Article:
The Road Ahead for Tata Motors

The past two years have been anything but benign for the Indian automobile industry. As I had written in a blog post more than a year ago, many factors are to blame for the state of the business.

However, I don’t think any automobile company in India has suffered as much as Tata Motors has. The Company has seen its sales fall, its market share decline, its position in the industry fall from No. 3 to No.4, and its share price plummet. And even if October 2020 has brought in a huge spike in sales – 79% growth – thanks to the festive season, Covid, and pent-up demand, it is unlikely to be sustained on a long-term basis. What can the company possibly do to turn its fortunes around?

Tata Indica, Tata Motors’ bestselling car in India for around two decades, now withdrawn; Image: Corvettec6r CC on Wikimedia Commons

Earlier this year, I had written about the need for the Indian automotive industry to change lanes and also shared my thoughts on the corporate brand strategy for JLR in a separate blog post. I think it’s time for Tata Motors too to pursue a similar vision and strategy in India, in the sense that they need to plan for the future of connected, electric and shared mobility and lead the industry in ushering change.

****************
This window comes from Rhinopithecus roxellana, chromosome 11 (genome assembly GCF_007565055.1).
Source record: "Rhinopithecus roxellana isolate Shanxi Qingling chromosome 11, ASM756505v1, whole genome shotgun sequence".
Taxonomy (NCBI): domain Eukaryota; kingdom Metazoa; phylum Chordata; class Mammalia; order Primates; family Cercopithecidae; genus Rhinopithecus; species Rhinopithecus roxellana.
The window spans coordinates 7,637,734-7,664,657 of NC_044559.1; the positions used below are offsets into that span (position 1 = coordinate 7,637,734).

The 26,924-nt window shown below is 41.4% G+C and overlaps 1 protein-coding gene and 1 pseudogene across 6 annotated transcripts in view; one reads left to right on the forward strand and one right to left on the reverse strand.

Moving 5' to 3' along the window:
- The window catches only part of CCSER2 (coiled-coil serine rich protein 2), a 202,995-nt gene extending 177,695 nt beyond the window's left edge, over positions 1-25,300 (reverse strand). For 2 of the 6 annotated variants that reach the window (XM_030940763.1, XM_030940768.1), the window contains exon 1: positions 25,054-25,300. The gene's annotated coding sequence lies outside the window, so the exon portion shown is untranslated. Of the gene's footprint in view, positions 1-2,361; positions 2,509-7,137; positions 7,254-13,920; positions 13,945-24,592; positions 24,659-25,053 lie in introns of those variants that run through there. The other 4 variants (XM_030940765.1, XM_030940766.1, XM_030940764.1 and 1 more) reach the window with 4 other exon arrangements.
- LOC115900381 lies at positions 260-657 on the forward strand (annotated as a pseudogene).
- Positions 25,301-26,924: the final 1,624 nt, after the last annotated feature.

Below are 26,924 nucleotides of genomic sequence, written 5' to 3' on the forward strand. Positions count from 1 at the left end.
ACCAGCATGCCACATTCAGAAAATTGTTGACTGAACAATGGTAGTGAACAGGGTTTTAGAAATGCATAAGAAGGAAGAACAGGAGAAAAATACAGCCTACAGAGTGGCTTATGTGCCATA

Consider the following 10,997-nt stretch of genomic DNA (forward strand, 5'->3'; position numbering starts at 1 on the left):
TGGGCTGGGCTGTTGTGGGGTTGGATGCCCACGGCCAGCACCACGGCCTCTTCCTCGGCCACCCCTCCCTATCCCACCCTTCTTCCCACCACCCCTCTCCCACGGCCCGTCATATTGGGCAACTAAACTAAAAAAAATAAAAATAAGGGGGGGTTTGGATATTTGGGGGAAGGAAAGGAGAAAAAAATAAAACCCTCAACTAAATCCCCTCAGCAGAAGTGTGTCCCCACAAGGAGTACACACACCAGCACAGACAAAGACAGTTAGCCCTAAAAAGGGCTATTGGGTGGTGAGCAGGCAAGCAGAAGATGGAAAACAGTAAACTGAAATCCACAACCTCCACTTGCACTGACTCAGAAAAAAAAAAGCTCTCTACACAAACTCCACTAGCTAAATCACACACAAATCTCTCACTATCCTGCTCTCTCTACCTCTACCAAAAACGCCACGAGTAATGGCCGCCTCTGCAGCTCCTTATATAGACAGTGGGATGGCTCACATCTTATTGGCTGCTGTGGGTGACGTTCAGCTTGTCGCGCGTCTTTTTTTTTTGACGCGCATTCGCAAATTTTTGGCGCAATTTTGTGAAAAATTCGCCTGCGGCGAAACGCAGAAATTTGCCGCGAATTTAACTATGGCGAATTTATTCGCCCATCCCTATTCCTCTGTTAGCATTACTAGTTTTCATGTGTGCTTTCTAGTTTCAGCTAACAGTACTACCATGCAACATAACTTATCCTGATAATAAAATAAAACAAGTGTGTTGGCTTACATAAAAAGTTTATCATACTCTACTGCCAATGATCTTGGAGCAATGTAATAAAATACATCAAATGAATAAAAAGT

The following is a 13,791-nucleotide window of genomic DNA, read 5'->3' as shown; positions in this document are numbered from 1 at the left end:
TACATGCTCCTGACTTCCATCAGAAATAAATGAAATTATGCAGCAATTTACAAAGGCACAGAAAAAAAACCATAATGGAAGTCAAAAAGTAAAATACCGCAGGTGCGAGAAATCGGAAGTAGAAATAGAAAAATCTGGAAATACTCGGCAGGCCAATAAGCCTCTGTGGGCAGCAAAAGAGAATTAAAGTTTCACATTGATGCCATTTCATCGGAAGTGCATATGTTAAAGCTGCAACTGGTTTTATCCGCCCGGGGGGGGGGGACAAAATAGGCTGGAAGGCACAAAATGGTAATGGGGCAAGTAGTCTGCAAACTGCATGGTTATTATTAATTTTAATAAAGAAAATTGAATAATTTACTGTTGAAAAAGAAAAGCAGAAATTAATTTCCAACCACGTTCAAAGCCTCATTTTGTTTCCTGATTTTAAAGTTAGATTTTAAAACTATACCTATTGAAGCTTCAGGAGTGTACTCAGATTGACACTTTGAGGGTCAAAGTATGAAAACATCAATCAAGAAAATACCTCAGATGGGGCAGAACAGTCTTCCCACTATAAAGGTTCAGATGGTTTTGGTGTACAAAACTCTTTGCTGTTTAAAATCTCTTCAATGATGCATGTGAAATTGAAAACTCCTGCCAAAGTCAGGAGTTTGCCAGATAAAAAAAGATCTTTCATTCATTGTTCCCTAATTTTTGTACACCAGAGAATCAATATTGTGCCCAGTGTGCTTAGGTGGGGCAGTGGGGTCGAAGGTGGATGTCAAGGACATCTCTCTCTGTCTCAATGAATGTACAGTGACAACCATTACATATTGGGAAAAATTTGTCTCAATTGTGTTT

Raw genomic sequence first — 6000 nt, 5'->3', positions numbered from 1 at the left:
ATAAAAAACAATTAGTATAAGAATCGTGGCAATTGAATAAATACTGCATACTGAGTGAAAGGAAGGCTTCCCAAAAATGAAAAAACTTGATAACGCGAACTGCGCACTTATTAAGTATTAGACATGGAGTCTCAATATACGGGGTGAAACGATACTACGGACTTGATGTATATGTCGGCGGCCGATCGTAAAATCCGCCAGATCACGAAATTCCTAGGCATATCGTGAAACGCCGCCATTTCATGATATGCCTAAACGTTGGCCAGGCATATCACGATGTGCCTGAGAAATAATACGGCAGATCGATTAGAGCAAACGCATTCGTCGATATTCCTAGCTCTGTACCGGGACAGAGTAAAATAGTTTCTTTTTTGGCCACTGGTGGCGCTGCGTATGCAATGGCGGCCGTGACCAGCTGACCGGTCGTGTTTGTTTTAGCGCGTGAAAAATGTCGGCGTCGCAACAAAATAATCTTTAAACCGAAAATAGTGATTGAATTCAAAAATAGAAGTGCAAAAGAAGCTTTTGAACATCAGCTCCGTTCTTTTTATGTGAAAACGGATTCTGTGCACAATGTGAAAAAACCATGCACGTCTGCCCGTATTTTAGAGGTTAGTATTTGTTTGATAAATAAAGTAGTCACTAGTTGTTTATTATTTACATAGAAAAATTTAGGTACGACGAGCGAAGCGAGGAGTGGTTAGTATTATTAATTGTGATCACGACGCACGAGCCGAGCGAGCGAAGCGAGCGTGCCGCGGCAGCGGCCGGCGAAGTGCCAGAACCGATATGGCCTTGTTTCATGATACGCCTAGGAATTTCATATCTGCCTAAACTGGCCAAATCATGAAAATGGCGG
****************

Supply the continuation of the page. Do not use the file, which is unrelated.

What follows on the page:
To that extent, I have put down my thoughts on how a new branding strategy can help them prepare for this future and lead it. I look at why withdrawing Tata Indica and Indigo was problematic, what segments Tata Motors needs to focus on in the immediate future, how the company should position itself and its individual brands of cars till 2025, when they should be ready to launch MaaS (mobility as a service) in the larger Indian cities. You can read this document by clicking on the link below.

It might appear to be a radical shift from how Tata Motors has branded and sold its vehicles until now, but I think it makes sense for the company to align itself with the overall Tata Group positioning and brand values, as well as introduce sub-brands that reflect the same positioning. Besides, there are enough signals in the marketplace telling us that India will be ready for mobility as a service by 2025. The sooner companies and the government heed these signs, the better and smoother the transition will be. In fact, the rising popularity of ride-hailing in India means mobility as a service is already here.

It’s time for Tata Motors to change gears and direction now, so that it can lead itself out of the quagmire that it is in, as well as take mobility in India into the future.

The featured image at the start of this post is of Tata Nexon, a compact SUV, at the Delhi Auto Expo 2018, by Bharadwaj 7645 CC by SA 4.0 on Wikimedia Commons

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